Yet another lying, leftist, freeloading chimp. What's next retard; claiming anglo kids are the ones playing the "knockout game"??<quoted text>
You do realize of course that those statistics are from before the ACA? right? that is the result of our health care system as it is, prior to the ACA.
maybe you should also point out that before the ACA, health care costs take the biggest portion of our GDP with the lowest returm of all industrialized nations. We get less for the buck than any other industrialized nation, before the ACA.
and what is the republican response to those statistics....
to limit medical malpractice awards and make it harder to sue health care professionals, institutions, and drug companies.
Texas is a prime example, they passed legislation years ago to limit malpractice awards,,,,and guess what, they have one of the highest health care costs in the states
National average =$6815
Texas average =$5924
All other red States WAAYY below average (including my home State Az @$5434). You are a total chimp......
Health-Care Costs: A State-by-State Comparison
When it comes to spending, some states may get more bang for their buck
By Louise Radnofsky
Wall Street Journal
Updated April 8, 2013 4:00 p.m.
ETHealth-care spending in the U.S. averaged $6,815 per person in 2009. But that figure varies significantly across the country, for reasons that go beyond the relative healthiness, or unhealthiness, of residents in each state.
The states that spend the most on health care for each resident are mostly in the Northeast. They are led by Massachusetts, a fact several Republicans used to criticize GOP presidential candidate Mitt Romney during the 2012 primaries because as governor Mr. Romney had signed the state's health-care overhaul into law.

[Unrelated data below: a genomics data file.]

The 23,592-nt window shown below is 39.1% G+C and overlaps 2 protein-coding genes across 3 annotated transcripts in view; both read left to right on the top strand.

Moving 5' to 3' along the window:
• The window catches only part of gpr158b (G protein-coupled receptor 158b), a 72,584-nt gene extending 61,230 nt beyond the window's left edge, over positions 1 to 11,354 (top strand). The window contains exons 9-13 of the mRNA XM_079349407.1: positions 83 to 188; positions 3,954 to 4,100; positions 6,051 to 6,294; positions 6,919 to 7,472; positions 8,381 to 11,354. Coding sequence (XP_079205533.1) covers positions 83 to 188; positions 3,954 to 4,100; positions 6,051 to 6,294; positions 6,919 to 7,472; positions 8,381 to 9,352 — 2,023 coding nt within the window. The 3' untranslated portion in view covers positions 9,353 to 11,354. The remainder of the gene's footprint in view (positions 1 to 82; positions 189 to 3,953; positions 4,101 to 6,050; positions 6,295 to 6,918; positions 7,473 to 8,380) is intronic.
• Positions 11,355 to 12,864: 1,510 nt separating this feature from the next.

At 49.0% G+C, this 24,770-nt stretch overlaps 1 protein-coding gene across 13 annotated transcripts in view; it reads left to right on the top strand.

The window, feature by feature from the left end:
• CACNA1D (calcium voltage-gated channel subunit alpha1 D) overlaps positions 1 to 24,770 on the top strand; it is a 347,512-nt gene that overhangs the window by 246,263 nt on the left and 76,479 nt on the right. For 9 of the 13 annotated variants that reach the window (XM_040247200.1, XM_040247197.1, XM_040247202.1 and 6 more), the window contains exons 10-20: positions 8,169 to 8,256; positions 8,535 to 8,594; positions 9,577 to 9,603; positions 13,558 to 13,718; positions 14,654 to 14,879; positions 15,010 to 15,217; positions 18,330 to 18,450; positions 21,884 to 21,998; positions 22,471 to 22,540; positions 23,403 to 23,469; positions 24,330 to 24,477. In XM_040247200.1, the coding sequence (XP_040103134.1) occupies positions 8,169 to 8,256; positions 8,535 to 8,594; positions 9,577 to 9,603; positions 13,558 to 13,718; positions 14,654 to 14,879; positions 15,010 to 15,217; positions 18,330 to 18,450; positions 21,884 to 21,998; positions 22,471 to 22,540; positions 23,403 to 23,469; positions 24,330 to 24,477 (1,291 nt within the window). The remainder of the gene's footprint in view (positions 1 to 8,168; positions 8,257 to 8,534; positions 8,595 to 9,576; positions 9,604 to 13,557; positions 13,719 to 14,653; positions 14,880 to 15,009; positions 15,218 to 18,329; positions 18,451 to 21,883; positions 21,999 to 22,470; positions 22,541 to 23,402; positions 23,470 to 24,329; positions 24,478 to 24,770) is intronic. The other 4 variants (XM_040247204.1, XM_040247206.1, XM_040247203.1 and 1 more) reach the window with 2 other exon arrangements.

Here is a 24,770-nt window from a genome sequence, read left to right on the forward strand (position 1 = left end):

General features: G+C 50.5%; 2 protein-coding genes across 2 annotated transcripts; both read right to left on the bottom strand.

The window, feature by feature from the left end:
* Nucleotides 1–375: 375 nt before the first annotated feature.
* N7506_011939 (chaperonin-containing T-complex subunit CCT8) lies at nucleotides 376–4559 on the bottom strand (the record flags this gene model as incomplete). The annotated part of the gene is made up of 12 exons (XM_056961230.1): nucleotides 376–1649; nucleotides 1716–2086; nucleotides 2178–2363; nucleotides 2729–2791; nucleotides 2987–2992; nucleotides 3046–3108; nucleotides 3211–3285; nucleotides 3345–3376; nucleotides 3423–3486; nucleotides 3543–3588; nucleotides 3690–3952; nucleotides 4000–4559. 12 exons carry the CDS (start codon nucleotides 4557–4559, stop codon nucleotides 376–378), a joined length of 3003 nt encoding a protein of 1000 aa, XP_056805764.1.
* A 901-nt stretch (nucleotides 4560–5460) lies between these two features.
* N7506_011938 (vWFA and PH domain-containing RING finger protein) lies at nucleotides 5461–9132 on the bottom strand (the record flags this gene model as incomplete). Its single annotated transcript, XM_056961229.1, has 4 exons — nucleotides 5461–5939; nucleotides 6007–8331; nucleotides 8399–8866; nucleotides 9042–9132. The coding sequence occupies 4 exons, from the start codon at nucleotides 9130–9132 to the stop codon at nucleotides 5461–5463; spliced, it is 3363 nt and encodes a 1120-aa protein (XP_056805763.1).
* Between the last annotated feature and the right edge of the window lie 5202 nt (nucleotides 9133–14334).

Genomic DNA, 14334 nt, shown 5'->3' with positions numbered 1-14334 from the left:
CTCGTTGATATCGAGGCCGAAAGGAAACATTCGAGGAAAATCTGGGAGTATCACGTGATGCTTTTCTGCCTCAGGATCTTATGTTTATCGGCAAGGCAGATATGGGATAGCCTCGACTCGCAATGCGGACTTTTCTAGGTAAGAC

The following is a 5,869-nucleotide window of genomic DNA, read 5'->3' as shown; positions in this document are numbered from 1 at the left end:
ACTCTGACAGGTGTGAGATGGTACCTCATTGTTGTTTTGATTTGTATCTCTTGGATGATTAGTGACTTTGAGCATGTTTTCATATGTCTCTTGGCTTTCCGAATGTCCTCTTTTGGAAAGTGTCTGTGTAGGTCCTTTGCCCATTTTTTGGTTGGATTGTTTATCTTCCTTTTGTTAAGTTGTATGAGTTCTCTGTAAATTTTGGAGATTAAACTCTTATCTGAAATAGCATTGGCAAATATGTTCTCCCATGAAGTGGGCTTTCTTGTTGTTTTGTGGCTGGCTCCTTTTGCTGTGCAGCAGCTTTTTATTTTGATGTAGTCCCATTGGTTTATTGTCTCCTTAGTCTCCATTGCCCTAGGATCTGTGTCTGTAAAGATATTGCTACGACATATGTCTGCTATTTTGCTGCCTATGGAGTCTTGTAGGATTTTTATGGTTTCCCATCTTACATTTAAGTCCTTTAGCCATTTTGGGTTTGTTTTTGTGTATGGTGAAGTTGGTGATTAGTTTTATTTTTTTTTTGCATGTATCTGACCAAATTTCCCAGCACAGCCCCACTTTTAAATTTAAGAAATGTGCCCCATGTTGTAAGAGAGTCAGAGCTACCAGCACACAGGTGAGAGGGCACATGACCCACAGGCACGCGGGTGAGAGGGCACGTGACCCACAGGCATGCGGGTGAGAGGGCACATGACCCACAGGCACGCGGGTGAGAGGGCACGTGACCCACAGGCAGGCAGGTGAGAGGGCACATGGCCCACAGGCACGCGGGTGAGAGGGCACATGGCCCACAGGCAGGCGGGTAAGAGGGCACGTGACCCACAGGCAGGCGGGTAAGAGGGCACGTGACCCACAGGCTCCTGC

But Connecticut and Maine also have significant spending, and Maine's expenditures were some of the fastest-growing in the past two decades. Experts generally attribute the region's higher spending to its higher cost of living, greater proportion of elderly residents and number of high-profile hospitals.
Expansive, sparsely populated states such as Alaska and North Dakota also have high spending. Their representatives often attribute this to care delivery being more expensive under their conditions.
Big-spending states had some of the highest per-person spending on hospital care and doctors' services, which make up the bulk of medical costs. But in dental services, Washington state had the highest per-person spending in 2009. Florida was among the states with high prescription-drug spending.
Utah has the lowest spending, a fact its governors have often boasted of. Most experts attribute this to the state's relatively young and healthy population. The state has particularly low spending on hospital care and doctors' services.
Utah is among the states with the lowest rates of obesity, a factor often linked to expensive health conditions such as heart disease, stroke, type 2 diabetes and some types of cancer. But the leanest states by that measure are Colorado, Hawaii—and Massachusetts.
Click on the map for more highlights on spending and the table for complete data on all 50 states plus the District of Columbia.